Sunday, March 05, 2006

Baja & Sea of Cortez

As it turned out, we made it across the Sea of Cortez to Santa Rosalia, just in time to avoid a really nasty Norther that blew for several days.  When a high pressure system moves in from the Pacific and sits over the Four Corners area (Utah, Arizona, Colorado, New Mexico), the wind blows straight down the Sea at speeds of up to 40 knots.  For three days the “White Horses” or “Buffalos” were running downwind.  That’s what sailors call the big white-capped seas that build up during an extended blow.


Even though Marina Santa Rosalia is old and rickety,  its steel pilings were well set and we had no qualms about leaving Kavenga for trips into town for groceries, internet access, and sight seeing. 


Santa Rosalia is definitely not a major tourist destination, although it is trying to change that.  It is still a dusty ex-mining town whose mining operations have shut down.  A French company virtually built the town many years ago when they established a copper mine and smelter here.  They also built the breakwater that creates the protected harbor and anchorage that we were then enjoying.  The French imported clapboard lumber and it is about the only town you’ll see in western Mexico where the buildings are constructed out of wood instead of bricks or blocks.


Other than the mining museum, the main tourist attraction is the steel church that sits in the middle of town.  The church was prefabricated out of steel in France and displayed at an exhibition in 1889.  The owner of the Santa Rosalia copper company saw it and decided to buy and have it shipped there for reassembly.  The church was designed by Carl Gustav Eiffel, the same man that designed the Eiffel Tower of Paris.  That certainly gives dusty little Santa Rosalia something to be proud of.  The stained glass windows were very pretty and the one picture on our website does not do it justice.


A day or so after we arrived in Santa Rosalia we were reunited with the crew of Elusive, Dick and Carol, whom we had not seen since last year in Zhuatenejo. We hadn’t really gotten to know them that well down there, and being a captive of the weather here gave us a chance to get better acquainted.  They also had a crew person on board, Bobby Rohrer.  We didn’t know it at the time, but we were to share many anchorages with them as we finally got a change in the weather and headed south.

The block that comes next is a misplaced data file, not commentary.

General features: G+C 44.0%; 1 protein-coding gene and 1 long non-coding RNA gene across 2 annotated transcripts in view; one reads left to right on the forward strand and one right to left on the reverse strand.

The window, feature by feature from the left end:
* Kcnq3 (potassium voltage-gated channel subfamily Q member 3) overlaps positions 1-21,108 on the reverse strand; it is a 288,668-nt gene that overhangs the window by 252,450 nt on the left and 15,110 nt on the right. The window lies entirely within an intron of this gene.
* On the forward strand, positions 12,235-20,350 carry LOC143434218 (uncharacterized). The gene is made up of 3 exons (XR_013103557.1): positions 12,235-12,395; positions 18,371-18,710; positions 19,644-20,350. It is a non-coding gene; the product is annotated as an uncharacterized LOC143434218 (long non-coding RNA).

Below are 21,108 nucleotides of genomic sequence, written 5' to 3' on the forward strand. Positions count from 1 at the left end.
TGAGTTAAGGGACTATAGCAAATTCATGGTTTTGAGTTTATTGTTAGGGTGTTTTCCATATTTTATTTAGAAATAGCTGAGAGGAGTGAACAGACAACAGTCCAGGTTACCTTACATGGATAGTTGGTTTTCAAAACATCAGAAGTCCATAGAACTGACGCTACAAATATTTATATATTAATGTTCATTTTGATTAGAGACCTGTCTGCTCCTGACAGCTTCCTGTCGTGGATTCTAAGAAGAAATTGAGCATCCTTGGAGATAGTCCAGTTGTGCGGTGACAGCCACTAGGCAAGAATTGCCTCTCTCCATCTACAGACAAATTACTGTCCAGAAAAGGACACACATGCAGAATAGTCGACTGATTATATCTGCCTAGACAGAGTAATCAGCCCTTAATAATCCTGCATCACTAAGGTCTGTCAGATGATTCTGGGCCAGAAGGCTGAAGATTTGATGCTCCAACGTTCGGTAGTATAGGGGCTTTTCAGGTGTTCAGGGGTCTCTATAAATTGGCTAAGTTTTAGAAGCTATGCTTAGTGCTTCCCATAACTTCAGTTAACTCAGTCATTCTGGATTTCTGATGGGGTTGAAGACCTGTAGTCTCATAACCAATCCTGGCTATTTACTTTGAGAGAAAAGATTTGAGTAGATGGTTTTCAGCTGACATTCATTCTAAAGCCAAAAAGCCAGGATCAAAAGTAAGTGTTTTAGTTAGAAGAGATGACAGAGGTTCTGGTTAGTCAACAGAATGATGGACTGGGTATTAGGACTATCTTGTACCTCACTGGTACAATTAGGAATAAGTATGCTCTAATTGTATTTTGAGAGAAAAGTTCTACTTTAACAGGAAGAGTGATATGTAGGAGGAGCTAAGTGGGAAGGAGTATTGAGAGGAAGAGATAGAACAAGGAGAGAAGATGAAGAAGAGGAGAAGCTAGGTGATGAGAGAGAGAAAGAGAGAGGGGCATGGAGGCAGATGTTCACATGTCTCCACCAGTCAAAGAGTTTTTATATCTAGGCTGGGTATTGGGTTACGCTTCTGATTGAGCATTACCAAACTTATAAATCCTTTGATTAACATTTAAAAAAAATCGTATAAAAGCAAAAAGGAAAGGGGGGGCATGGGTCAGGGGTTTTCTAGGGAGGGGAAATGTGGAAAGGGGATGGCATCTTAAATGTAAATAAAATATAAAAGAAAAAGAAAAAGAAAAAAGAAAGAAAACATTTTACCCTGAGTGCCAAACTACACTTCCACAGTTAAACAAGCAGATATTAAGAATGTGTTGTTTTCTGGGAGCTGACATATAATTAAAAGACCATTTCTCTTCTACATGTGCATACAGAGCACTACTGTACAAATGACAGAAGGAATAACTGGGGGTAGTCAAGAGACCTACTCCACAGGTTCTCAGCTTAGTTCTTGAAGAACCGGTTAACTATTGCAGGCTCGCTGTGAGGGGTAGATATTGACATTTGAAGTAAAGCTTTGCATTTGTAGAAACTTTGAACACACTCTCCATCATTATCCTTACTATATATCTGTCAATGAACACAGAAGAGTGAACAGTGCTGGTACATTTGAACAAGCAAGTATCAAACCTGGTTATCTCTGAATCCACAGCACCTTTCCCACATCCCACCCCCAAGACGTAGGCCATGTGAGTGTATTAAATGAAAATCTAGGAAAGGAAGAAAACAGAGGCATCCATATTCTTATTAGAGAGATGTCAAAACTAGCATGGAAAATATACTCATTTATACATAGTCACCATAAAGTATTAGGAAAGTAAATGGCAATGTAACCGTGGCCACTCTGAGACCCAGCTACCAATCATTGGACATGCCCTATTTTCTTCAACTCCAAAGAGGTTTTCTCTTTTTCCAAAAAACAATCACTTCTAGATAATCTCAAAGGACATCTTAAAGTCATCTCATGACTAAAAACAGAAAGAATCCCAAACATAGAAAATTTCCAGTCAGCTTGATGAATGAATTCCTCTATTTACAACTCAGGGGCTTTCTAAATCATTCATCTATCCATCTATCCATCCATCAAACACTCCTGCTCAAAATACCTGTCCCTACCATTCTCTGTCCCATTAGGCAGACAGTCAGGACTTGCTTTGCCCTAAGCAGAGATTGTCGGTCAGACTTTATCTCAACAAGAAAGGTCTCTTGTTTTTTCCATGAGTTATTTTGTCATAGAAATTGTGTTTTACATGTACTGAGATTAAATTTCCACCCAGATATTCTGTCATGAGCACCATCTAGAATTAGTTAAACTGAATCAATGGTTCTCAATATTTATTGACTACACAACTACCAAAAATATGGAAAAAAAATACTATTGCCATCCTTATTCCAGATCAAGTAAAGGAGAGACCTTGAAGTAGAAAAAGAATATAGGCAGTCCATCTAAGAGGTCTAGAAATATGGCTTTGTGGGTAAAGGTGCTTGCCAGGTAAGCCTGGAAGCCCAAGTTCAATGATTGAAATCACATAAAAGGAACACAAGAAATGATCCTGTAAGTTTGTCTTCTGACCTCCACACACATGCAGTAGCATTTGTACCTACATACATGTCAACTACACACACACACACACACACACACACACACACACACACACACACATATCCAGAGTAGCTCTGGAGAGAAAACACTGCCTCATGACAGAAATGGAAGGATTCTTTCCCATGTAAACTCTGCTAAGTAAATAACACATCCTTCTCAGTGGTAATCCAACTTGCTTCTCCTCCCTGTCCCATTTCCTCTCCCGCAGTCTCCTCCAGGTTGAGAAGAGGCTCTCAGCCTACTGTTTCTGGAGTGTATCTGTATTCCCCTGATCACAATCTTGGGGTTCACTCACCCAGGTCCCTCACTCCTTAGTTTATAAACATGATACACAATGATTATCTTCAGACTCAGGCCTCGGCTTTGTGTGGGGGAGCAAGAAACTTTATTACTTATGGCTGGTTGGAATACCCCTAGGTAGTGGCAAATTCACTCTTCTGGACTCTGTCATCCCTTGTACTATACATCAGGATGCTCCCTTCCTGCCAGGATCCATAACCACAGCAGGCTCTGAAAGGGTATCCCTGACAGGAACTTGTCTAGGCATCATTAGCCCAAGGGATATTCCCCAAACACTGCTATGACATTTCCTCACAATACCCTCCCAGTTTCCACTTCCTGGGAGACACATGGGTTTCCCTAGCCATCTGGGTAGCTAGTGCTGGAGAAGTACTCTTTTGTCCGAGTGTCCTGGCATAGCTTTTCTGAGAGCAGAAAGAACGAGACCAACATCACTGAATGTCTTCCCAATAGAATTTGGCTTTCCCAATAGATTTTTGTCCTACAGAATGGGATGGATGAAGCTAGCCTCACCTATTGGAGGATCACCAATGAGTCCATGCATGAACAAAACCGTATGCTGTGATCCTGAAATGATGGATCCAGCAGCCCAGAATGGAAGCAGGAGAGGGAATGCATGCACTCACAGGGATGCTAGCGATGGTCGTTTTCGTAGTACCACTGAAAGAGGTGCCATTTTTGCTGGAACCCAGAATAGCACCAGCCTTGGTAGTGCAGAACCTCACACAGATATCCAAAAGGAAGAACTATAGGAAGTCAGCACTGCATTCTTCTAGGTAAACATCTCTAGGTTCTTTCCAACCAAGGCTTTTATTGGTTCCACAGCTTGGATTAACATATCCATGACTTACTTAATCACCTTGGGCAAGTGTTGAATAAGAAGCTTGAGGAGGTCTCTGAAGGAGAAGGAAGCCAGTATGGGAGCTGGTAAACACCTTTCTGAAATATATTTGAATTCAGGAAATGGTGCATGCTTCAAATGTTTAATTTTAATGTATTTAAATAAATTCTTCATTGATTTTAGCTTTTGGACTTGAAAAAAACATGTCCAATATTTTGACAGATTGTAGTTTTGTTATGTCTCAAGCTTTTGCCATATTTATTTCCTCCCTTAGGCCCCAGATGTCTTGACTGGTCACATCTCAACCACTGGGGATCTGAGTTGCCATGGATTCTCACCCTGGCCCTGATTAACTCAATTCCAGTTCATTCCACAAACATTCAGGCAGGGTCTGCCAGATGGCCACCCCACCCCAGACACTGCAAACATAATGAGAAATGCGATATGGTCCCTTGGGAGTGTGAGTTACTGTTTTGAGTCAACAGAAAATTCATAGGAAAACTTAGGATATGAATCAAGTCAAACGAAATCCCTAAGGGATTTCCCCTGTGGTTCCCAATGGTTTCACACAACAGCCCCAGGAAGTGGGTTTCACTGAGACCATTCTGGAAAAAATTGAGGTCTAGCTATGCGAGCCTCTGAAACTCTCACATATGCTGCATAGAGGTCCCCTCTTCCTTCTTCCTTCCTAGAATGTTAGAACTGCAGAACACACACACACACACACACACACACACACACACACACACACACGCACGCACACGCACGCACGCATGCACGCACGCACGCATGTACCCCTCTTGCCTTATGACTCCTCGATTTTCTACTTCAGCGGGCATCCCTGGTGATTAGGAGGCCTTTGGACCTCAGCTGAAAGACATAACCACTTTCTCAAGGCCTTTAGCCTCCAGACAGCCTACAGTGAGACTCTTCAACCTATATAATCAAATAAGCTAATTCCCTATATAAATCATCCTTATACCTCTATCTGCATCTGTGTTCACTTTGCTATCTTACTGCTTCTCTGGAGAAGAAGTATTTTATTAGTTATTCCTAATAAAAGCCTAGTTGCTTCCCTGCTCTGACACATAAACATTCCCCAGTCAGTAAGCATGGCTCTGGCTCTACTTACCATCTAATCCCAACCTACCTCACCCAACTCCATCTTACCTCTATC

Elusive left a day before us but we quickly caught up with them at the huge bay, Bahia Concepcion.  Although the bay itself is open to the north, it has many smaller bays and coves within that provide good protection from the winter Northers that seem to crank up every few days during the winter months.  The vast majority of cruising boats that had spent the summer hurricane season hiding out in the northern Sea of Cortez had already fled south to Banderas Bay and the Mexican Riviera to get away from the Northers that bring cooler temperatures to both the air and water.  It’s amazing how rapidly it goes from being a bit too warm to a bit too cold in the Sea.


The positive for Kavenga and Elusive of being left behind and playing catch-up is that we had anchorages that were normally crowded, all to ourselves.  Our first anchorage in Bahia Concepcion was at Santispac Beach.  A lovely crescent of sandy beach that is packed with RVs and palapa-style vacation homes.  The US and Canadian “campers” pay about $7.00 a day for the right to live on the beach in what is called the Zona Federal; i.e. government lands.  The only services here were a couple of restaurants, one of which had a small grocery store attached.


We moved further south into the bay and anchored at El Burro Cove.  This stop was notable for a couple of reasons.  The first was that we met an American named Gary who had built the first palapa at El Burro.  Now the beach was almost totally lined with them.  Gary is well known to Sea of Cortez cruisers as he is also an avid ham radio operator and provides a weather report for the middle Sea every morning on the Sonrisa Net.  He also has an internet wireless hub that he gladly shares with anchored boats.  By anchoring directly out from his palapa, we were able to send and receive emails and access the internet from the comfort of our cabin.  My, my, cruising sure has changed since we were down here in 1991.